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June 15, 2009
Given away by strange, crop circle-like formations seen from the air, a huge prehistoric ceremonial complex discovered in southern England has taken archaeologists by surprise.
A thousand years older than nearby Stonehenge, the site includes the remains of wooden temples and two massive, 6,000-year-old tombs that are among “Britain’s first architecture,” according to archaeologist Helen Wickstead, leader of the Damerham Archaeology Project.
For such a site to have lain hidden for so long is “completely amazing,” said Wickstead, of Kingston University in London.
Archaeologist Joshua Pollard, who was not involved in the find, agreed. The discovery is “remarkable,” he said, given the decades of intense archaeological attention to the greater Stonehenge region.
“I think everybody assumed such monument complexes were known about or had already been discovered,” added Pollard, a co-leader of the Stonehenge Riverside Project, which is funded in part by the National Geographic Society. (The National Geographic Society owns National Geographic News.)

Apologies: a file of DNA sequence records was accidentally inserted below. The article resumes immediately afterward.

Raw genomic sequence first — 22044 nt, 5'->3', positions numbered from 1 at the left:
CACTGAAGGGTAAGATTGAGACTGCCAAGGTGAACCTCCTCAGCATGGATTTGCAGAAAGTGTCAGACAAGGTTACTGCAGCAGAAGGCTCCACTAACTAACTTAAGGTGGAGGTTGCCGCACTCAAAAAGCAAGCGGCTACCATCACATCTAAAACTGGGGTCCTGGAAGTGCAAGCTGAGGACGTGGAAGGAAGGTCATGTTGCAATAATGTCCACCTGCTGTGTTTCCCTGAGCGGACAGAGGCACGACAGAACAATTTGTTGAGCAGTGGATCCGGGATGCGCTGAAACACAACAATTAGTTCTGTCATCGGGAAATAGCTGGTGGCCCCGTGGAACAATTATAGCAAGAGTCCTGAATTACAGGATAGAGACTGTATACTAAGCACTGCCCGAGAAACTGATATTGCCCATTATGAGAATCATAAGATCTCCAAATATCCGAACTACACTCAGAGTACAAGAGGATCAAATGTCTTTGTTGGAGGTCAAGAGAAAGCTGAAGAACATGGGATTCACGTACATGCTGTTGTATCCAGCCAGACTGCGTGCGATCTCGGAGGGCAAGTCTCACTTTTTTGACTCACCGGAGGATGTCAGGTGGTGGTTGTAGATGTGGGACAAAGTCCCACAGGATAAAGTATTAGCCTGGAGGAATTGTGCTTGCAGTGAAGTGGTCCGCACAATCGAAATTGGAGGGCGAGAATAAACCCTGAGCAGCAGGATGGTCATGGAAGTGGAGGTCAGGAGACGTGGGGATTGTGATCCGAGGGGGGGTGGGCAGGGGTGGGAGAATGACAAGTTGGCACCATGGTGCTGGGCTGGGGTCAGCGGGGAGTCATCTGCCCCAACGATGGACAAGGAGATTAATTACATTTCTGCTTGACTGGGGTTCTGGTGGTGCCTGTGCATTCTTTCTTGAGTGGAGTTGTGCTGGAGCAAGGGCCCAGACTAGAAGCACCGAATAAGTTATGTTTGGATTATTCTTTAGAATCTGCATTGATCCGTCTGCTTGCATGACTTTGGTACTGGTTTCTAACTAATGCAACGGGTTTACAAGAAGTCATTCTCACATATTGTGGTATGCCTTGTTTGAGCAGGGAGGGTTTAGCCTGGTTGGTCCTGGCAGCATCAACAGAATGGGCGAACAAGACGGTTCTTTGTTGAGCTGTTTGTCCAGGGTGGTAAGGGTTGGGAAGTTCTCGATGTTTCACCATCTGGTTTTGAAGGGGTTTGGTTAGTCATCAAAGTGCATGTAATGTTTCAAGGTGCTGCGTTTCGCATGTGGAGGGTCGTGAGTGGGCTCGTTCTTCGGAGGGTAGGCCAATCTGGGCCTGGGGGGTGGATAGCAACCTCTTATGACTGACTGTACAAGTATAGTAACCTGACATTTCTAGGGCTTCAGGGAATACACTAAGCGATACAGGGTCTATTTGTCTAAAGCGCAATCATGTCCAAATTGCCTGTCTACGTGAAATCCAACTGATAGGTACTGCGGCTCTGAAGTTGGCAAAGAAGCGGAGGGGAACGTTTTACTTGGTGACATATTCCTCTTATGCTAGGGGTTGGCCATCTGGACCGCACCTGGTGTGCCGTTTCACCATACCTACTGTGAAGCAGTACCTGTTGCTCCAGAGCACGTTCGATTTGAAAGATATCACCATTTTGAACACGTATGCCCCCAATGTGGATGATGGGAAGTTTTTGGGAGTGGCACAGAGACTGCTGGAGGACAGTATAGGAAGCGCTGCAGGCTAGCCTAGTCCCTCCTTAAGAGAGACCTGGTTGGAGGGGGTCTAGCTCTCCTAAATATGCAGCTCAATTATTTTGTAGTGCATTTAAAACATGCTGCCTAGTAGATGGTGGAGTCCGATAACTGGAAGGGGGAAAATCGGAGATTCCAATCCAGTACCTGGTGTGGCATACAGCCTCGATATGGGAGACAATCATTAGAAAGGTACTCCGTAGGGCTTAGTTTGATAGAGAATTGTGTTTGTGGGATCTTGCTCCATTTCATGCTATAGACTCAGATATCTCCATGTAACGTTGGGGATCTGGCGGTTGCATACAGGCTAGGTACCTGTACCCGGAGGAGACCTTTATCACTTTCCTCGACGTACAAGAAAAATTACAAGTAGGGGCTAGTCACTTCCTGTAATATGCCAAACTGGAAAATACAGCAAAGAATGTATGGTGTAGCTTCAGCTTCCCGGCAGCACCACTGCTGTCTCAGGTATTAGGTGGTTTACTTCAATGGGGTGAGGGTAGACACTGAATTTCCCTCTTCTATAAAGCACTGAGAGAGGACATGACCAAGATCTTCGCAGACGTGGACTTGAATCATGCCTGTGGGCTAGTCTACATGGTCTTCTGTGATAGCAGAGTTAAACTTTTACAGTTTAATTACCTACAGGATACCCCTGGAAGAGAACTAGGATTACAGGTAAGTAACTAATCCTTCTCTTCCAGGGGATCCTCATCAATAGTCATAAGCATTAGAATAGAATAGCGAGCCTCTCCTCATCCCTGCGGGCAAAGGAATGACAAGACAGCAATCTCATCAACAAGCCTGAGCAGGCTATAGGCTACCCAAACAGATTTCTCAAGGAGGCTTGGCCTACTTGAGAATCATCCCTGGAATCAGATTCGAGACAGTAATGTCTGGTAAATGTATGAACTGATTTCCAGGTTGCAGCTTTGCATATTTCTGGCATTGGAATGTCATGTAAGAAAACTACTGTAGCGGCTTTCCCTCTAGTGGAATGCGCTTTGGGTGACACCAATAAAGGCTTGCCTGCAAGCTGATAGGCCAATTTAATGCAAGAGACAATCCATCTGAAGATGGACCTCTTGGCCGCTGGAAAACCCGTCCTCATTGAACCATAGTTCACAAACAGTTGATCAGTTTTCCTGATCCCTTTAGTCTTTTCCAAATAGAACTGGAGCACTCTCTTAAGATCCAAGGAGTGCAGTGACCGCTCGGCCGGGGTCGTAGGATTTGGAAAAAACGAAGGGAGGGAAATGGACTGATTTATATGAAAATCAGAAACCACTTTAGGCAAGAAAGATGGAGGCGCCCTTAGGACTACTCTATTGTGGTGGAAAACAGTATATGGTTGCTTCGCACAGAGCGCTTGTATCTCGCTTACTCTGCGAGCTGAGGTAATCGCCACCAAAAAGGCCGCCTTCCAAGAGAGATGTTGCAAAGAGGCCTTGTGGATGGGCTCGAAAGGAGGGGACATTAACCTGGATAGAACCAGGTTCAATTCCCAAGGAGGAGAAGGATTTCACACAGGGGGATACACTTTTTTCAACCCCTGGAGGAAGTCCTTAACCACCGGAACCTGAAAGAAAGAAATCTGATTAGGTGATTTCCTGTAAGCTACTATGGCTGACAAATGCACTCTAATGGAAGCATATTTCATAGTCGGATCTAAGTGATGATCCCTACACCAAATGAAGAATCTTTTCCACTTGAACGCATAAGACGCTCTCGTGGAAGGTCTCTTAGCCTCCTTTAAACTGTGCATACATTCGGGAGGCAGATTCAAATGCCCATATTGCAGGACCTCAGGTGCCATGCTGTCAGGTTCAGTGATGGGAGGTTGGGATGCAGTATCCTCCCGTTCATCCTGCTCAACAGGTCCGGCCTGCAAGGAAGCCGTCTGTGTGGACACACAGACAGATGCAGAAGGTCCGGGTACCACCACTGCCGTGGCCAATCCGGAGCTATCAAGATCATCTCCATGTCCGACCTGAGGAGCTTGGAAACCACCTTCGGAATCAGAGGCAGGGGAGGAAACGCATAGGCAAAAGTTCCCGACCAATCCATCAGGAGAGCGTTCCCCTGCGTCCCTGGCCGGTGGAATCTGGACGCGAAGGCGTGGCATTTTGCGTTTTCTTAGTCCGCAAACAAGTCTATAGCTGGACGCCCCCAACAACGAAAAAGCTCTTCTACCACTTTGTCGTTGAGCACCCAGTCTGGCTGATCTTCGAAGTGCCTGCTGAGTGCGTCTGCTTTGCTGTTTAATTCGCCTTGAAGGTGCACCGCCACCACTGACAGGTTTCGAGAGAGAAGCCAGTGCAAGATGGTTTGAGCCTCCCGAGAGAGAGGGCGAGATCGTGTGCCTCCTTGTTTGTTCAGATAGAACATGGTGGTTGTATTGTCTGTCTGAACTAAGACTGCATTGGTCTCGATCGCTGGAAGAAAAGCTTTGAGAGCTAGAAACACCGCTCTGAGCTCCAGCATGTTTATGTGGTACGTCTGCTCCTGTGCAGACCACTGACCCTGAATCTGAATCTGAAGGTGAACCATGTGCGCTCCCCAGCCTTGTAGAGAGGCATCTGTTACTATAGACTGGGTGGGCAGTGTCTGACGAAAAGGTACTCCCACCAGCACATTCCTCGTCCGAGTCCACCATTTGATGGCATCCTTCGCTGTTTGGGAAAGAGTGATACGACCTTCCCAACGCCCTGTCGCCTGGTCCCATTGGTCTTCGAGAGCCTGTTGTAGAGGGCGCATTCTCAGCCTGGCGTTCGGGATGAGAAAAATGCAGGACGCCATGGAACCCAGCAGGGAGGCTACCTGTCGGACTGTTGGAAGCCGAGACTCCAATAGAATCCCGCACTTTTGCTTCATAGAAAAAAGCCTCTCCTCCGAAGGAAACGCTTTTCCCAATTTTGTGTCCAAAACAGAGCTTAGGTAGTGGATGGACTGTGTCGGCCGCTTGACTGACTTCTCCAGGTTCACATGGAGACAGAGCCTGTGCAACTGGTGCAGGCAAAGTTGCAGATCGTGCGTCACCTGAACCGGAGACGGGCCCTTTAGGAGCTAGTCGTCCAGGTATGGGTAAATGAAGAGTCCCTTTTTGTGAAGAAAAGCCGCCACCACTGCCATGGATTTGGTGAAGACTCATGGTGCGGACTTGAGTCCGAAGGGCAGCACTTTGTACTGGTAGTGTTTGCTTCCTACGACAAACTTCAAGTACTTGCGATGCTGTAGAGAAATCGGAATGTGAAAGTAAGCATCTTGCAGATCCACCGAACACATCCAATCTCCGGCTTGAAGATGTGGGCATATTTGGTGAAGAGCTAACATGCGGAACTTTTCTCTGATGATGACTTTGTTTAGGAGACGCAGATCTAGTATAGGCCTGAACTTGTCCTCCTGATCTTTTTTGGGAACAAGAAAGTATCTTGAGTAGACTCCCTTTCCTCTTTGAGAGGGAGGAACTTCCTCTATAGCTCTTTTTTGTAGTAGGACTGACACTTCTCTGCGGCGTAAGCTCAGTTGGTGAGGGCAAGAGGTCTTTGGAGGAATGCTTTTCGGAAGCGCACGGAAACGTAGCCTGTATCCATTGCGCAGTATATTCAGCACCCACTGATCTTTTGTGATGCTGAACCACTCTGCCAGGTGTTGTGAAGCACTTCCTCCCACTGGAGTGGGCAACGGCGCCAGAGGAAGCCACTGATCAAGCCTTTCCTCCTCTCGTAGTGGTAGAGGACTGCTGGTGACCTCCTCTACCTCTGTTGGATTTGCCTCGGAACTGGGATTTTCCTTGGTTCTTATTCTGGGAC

At the 500-acre (200-hectare) site, outlines of the structures were spotted “etched” into farmland near the village of Damerham, some 15 miles (24 kilometers) from Stonehenge (Damerham map).
(Related: “Stonehenge Settlement Found: Builders’ Homes, ‘Cult Houses.’”)
Discovered during a routine aerial survey by English Heritage, the U.K. government’s historic-preservation agency, the “crop circles” are the results of buried archaeological structures interfering with plant growth. True crop circles are vast designs created by flattening crops.
The central features are two great tombs topped by massive moundsâ€”made shorter by centuries of plowingâ€”called long barrows. The larger of the two tombs is 70 meters (230 feet) long.
Estimated at 6,000 years old, based on the dates of similar tombs around the United Kingdom, the long barrows are also the oldest elements of the complex.
Such oblong burial mounds are very rare finds, and are the country’s earliest known architectural form, Wickstead said. The last full-scale long barrow excavation was in the 1950s, she added.